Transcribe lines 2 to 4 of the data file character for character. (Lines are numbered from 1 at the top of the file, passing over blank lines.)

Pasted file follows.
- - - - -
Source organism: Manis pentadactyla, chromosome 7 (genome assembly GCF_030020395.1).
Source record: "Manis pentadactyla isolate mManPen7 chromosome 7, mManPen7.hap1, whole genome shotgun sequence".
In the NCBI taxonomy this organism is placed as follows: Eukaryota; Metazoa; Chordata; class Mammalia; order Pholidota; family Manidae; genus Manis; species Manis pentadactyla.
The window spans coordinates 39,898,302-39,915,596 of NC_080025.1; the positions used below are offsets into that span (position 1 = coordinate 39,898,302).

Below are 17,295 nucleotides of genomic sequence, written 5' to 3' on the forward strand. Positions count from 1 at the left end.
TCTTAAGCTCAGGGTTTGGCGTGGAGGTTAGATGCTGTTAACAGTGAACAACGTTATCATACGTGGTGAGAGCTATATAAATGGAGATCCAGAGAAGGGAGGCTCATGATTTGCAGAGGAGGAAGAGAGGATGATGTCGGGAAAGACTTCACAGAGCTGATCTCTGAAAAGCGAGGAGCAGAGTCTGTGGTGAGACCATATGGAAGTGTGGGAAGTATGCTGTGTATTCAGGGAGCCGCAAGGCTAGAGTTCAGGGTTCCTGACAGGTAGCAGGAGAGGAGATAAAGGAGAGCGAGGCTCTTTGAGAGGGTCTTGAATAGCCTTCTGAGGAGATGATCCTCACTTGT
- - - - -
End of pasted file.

Source record: "Manis pentadactyla isolate mManPen7 chromosome 7, mManPen7.hap1, whole genome shotgun sequence".
In the NCBI taxonomy this organism is placed as follows: Eukaryota; Metazoa; Chordata; class Mammalia; order Pholidota; family Manidae; genus Manis; species Manis pentadactyla.
The window spans coordinates 39,898,302-39,915,596 of NC_080025.1; the positions used below are offsets into that span (position 1 = coordinate 39,898,302).